“Please don’t make the mistake of underplaying the holiness of the Land of Israel. Nothing in the world compares to it. For example, this year in Israel, every religious Jew is occupied, in one form or another, with the mitzvah of Shmittah, the Sabbatical year when the Land must rest from labor. This countrywide mitzvah influences the food that we buy, where we will buy it, what housewives will do with the discarded peels of the Land’s holy fruit, what homeowners do in their gardens, and what farmers do in their agricultural fields. All of these things don’t exist for the Jews of Chutz L’Aretz (the Diaspora) who are not obligated by this gigantic, national mitzvah. Even those in Israel who hold by the “Heter HaMichirah” which technically temporarily transfers the Land to non-Jewish ownership, are involved in a day-to-day basis with the consequences of Shmittah.
“Please note a very vital difference. Judaism isn’t a private religion such as Christianity, Protestantism, and the like. Judaism is the NATIONAL CONSTITUTION of the Nation of Israel that is to be played out in Jerusalem and over the mountains and valleys of Eretz Yisrael. In addition to private individual commandments like tzitzit, tefillin, and keeping kosher, Judaism includes commandments for the Jewish Nation as a whole, like conquering and settling the Land of Israel, enlisting in the Jewish army, rebuilding the Temple, establishing the Sanhedrin and Jewish Monarchy, and keeping the agricultural mitzvot that are dependent on the Land.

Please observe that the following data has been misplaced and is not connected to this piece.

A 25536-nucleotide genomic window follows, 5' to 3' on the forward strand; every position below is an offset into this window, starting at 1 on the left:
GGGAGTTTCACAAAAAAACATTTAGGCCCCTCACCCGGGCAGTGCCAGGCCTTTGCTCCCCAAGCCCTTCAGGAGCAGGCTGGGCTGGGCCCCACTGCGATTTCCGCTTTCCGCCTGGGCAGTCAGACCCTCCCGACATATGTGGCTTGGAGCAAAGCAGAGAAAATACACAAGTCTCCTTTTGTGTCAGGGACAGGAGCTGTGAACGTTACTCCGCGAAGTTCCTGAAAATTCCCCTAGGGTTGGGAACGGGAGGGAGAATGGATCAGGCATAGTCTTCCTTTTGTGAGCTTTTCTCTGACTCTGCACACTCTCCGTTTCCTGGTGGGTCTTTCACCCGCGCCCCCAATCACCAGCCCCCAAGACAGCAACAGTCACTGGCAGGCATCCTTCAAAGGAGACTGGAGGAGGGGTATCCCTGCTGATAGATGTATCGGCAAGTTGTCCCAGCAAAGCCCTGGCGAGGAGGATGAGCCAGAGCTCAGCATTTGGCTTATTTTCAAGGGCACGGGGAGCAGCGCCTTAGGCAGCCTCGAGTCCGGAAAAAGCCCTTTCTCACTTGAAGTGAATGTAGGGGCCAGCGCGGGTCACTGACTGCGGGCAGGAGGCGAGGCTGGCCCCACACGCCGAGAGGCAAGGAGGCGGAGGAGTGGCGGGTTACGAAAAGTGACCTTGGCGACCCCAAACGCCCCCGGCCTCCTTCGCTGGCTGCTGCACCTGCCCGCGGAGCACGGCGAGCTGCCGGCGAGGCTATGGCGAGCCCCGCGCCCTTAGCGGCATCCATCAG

"The proper understanding of Judaism is that each individual Jew put his, or her, life in line with the goal of the Nation of Israel as a whole (the Clal), and not just live a private, ritual Judaism, practicing personal precepts, stripped of our NATIONAL ISRAELITE essence. The Jewish People are to establish the Kingdom of G-d on earth, and this can only be accomplished in our national format in the Land of Israel, as it says, “For the Torah shall go forth from Zion, and the word of Hashem from Jerusalem.” No matter how much yiddishkeit can be found in Monsey, the mission of the Children of Israel can never come to pass when we are a despised minority in a foreign Gentile land.
”The eyes of the whole world are focused on Israel because everyone knows that this is where history began, and this is where the unfolding saga of world history is destined to reach its climax. Let’s face it. Can you imagine an international website like INN frequented by millions of readers called: Monsey Jewish News?
“And finally, you and your children may be living comfortable lives as Jews. But what will be with your grandchildren? Will they marry Jews? And if the Gentiles turn against the Jewish community of Monsey, as has happened so repeatedly in our past, who will protect you? The Monsey Police? The National Guard? The United States Marines? Look back at our history in foreign lands. Please.
Tzvi Fishman was awarded the Israel Ministry of Education Prize for Jewish Culture and Creativity. Before making Aliyah to Israel in 1984, he was a successful Hollywood screenwriter. He has co-authored 4 books with Rabbi David Samson, based on the teachings of Rabbis A. Y. Kook and T. Y. Kook. His other books include: "The Kuzari For Young Readers" and "Tuvia in the Promised Land". His books are available on Amazon. Recently, he directed the movie, "Stories of Rebbe Nachman."